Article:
Both Rapunzel and Flynn (sorry, Eugene – also being reprised by Zachary Levi) are perfectly on-point. Despite it being seven years since Tangled came out, Moore and Levi have managed to slip back into their roles very well and I’m honestly thrilled that they both returned. Levi is especially good and easily provided the most laughs throughout the whole thing. I remember being surprised with how funny Tangled got and the same thing happened here. There’s a nice balance of slapstick and spoken humour (there’s only one hair-related pun which shows some impressive restraint on the writers’ part).
Rapunzel’s parents also have developed personalities now and, while they’re a bit obvious (overprotective dad and understanding mum), they work fine, though King Frederic gets a lot more screen-time than his wife, with his relationship with Rapunzel being one of the focuses, and it’s actually pretty compelling.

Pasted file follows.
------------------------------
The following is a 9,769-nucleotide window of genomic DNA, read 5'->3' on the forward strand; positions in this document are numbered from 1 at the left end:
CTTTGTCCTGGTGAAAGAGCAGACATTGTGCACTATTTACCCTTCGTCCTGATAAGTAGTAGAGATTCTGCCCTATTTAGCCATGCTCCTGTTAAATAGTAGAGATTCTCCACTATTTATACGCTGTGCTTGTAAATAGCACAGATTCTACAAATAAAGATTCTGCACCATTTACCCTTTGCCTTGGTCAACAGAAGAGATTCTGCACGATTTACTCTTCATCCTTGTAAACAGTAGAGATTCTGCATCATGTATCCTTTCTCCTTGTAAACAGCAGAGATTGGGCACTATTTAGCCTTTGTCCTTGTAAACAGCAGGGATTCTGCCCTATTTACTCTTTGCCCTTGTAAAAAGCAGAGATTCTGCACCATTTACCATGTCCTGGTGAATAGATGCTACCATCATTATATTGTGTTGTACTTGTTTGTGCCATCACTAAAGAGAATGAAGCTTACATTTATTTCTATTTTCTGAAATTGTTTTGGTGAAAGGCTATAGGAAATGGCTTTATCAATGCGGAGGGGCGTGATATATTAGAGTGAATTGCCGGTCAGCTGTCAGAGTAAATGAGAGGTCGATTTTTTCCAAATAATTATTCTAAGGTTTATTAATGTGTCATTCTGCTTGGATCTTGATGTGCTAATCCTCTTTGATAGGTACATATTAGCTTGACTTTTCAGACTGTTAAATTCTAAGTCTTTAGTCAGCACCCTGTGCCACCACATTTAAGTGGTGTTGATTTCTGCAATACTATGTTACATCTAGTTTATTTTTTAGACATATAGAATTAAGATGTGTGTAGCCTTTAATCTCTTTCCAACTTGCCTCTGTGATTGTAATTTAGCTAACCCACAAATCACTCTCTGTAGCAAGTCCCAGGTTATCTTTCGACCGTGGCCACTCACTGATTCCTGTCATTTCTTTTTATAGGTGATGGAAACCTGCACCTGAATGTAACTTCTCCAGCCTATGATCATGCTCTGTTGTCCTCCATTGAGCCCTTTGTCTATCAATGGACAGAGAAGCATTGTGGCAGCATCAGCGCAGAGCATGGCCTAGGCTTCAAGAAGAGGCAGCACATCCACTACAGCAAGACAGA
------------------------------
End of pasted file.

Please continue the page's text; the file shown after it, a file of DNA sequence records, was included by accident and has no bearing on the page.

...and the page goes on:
See, Rapunzel wants to enjoy a life outside of the castle but Frederic is so focused on preparing her to be queen one day, she isn’t really allowed to live her own life. There’s a scene where she visits the town and tries to interact with the villagers but her entourage of bodyguards won’t let her. Ironically, she’s found herself in a similar position to when she was being raised by Mother Gothel; she feels trapped.
While it’d be easy to just label her as being entitled (since her current position is still a million times better than it was before), Rapunzel doesn’t come across as unlikable or selfish as a result. I think a lot of us can relate a little bit to her position; she is eighteen still. It’s natural to want more independence. And it’s not like she’s actively trying to shirk her duties; she seems to embrace it a little bit, even if her methods are a bit unorthodox (apparently bear-hugging foreign dignitaries is a big no-no).